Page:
Mainstream, pro-government Turkish media have recently discovered the existence of a strong alliance between Germany and Turkey, loudly proclaiming that Germany stands with Turkey against the “economic coup” by the United States. They failed, however, to mention that German Chancellor Angela Merkel has also advocated measures to ensure the independence of the Central Bank in Turkey.
It was only a year ago, in August 2017, during the campaign leading up to German nation elections, that Turkish President Recep Tayyip Erdogan feverishly called on the 1.2 million eligible voters of Turkish descent living in Germany to vote against the enemies of Islam and Turkey, by which he meant Merkel and her party. Fast forward one year, and the Turkish media, guided by the palace, is trumpeting bragging rights for an official Erdogan visit to Germany scheduled for Sept. 28-29.
Turkish-German relations are important for Ankara at a time when Erdogan is looking for allies against the Donald Trump-led United States. In addition, Germany is home to the largest Turkish population outside Turkey, and it ranks as Turkey’s number one trading partner. Yet, several thorny issues require attention before Erdogan's September visit.
One of them involves the July 10 announcement by German Interior Minister Horst Seehofer banning the Osmanen Germania Biker Club (OGBC), calling the group a “grave threat to public safety.” A statement on the ministry's website read, “Once again, the federal government and the federal states have shown that they are resolutely fighting all manifestations of organized crime in Germany, including rocker-like groups such as OGBC, whose members commit serious crimes. Those who reject the rule of law cannot expect any kind of leniency from us.”
The charges leveled against the club were backed up by phone records between OGBC members and close Erdogan associates, including Metin Kulunk, a former lawmaker for the Justice and Development Party (AKP) who keeps popping up as a liaison between Erdogan and the OGBC.
During the early stages of an Al-Monitor investigation into the OGBC begun July 10, a prominent journalist covering international criminal organizations told Al-Monitor, “OGBC is known to torture prospective members for days if they break the rules.”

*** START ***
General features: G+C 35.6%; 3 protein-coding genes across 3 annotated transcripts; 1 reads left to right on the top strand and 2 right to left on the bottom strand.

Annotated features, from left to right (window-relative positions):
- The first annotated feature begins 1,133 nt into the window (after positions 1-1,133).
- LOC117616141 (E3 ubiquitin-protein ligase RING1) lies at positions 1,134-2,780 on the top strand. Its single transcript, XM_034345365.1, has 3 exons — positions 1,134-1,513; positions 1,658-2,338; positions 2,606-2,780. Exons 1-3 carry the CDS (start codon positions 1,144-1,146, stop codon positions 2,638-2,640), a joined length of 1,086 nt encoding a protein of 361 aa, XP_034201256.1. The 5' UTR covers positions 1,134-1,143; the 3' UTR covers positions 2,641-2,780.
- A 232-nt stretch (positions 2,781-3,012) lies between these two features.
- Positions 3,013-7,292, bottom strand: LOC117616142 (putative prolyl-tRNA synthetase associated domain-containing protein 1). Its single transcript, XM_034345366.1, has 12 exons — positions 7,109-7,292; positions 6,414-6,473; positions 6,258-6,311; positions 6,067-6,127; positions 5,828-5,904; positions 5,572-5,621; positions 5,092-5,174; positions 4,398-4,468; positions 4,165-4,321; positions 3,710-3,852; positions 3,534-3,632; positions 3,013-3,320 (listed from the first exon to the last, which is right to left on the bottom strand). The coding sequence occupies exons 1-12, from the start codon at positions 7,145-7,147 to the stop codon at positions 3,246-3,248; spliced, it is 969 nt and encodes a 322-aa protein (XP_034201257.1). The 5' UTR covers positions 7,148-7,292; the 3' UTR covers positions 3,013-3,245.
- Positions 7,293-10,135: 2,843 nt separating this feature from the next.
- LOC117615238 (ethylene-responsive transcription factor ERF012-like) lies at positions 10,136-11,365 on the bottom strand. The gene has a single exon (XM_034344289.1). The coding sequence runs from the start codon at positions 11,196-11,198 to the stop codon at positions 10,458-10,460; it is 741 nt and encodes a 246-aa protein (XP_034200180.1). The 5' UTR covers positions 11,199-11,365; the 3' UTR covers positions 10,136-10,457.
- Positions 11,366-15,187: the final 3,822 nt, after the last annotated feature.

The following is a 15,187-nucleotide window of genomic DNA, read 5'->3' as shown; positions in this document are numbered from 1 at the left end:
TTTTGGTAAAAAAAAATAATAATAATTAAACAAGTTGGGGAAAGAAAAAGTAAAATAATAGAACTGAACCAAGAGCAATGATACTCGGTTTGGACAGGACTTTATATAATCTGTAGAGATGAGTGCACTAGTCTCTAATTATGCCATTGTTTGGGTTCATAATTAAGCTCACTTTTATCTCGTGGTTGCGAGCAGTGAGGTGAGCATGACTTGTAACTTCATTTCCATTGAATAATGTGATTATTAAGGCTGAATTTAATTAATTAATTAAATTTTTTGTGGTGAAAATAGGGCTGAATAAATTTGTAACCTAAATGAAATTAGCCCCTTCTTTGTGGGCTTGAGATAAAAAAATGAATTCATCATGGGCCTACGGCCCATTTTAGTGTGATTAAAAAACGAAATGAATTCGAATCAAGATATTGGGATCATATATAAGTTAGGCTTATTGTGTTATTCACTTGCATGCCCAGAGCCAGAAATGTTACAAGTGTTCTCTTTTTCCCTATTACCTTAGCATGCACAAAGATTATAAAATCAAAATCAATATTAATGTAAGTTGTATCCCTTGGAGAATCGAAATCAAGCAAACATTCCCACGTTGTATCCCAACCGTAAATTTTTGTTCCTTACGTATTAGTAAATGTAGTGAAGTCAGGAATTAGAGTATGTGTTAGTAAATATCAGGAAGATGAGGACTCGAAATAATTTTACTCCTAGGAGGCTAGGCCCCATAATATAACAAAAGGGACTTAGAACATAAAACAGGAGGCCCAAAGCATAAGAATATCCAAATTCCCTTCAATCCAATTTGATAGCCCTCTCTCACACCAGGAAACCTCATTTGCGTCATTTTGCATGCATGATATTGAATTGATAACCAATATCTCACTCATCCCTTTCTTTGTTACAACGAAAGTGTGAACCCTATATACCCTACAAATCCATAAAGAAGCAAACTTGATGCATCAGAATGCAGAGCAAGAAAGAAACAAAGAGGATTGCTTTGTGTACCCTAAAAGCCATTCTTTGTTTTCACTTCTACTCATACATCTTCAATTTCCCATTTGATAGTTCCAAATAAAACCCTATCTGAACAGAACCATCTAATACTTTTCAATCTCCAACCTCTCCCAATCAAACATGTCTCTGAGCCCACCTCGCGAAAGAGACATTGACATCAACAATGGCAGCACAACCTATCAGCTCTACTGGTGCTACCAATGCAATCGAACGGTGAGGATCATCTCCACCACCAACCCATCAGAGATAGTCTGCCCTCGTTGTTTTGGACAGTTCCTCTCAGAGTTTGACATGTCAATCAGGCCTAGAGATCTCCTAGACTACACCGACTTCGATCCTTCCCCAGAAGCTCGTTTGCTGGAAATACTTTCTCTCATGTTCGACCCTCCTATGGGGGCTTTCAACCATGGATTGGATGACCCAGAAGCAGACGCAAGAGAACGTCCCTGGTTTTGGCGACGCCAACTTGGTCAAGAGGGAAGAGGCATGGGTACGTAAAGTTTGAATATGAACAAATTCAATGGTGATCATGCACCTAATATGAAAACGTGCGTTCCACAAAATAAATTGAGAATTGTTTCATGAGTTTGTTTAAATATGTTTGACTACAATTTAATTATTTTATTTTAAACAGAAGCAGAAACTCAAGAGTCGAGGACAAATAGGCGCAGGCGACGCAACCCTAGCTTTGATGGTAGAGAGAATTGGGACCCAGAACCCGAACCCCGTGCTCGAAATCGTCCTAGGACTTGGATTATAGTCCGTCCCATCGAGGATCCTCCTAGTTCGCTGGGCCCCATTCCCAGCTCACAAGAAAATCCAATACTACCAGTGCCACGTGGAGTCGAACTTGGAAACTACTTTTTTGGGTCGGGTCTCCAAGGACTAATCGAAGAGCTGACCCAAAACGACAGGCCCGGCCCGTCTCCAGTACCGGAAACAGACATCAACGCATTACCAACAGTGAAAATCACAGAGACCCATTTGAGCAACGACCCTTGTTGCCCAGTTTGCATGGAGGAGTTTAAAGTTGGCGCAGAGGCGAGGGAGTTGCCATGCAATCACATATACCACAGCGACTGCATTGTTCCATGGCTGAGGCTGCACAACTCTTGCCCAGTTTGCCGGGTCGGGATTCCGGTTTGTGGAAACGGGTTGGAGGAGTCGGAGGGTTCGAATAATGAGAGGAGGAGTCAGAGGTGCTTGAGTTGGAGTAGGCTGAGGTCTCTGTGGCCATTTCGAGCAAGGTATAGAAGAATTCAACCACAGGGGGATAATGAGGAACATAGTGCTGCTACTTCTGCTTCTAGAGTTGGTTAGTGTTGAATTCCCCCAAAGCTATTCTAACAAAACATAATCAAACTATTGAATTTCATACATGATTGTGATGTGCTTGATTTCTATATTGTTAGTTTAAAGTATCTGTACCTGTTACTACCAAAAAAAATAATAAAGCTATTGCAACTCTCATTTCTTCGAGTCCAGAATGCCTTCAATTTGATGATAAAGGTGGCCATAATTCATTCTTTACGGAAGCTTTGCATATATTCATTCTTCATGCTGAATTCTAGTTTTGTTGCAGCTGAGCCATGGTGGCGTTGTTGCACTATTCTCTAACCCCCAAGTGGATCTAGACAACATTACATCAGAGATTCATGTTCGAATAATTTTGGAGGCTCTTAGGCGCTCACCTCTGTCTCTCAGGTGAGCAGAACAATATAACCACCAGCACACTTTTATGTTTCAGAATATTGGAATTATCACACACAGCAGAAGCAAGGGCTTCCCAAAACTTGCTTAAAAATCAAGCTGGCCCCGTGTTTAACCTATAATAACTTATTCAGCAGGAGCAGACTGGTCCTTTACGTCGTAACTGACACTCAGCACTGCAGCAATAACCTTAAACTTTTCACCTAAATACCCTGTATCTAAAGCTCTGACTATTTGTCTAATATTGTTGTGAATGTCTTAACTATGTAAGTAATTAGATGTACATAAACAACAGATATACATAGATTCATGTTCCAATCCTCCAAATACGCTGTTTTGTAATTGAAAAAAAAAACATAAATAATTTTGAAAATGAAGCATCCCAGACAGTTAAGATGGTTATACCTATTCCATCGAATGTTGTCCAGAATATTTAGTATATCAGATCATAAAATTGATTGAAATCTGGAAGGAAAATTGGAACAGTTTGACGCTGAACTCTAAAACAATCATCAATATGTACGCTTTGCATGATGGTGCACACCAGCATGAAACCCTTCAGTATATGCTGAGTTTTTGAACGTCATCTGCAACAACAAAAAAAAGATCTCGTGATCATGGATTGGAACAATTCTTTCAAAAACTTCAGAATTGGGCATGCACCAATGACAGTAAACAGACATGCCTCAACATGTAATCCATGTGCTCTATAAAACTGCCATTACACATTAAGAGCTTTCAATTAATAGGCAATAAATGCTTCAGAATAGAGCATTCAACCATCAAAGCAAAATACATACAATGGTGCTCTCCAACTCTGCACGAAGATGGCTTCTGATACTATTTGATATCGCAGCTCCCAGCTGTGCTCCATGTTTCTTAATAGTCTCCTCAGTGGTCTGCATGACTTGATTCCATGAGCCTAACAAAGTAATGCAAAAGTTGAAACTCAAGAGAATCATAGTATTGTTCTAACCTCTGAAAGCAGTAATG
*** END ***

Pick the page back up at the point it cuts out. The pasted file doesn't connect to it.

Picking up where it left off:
Those courageous enough to meet with Al-Monitor in Germany and in Turkey about the group included scholars, family members of prospective and current OGBC members among others. Although willing to speak out, their names are being withheld, as they all fear for their lives.
A scholar conducting research on immigrant groups in Germany explained to Al-Monitor, “The gang, OGBC has been active since 2014. They have a membership estimated between 300 and 3,500, and they are like the biker gangs, all inspired and designed on the model of the California-based Hells Angels. They have at least 22 chapters all around the EU.”
The scholar also said that the OGBC had been formed as a boxing club, because they don’t bike. That said, however, the founder is the only known boxer among its members. They are all required to work out regularly. Indeed, the recruitment videos posted on YouTube include men with Hells Angels-like leather jackets displaying symbols of brotherhood.
“They do not speak much Turkish,” one person who knows some members revealed to Al-Monitor. “They are German-born yet marginalized, because they failed to get a decent education or a legitimate trade to earn a living. In order to make money, they needed to resort to other ways and means.”
Like other such gangs, the OGBC is known to be involved in prostitution and sexual slavery, extortion, drugs and blackmail. There is also the matter of attempted murder. The group's official video boldly proclaims, “We are coming to take over the entire country.”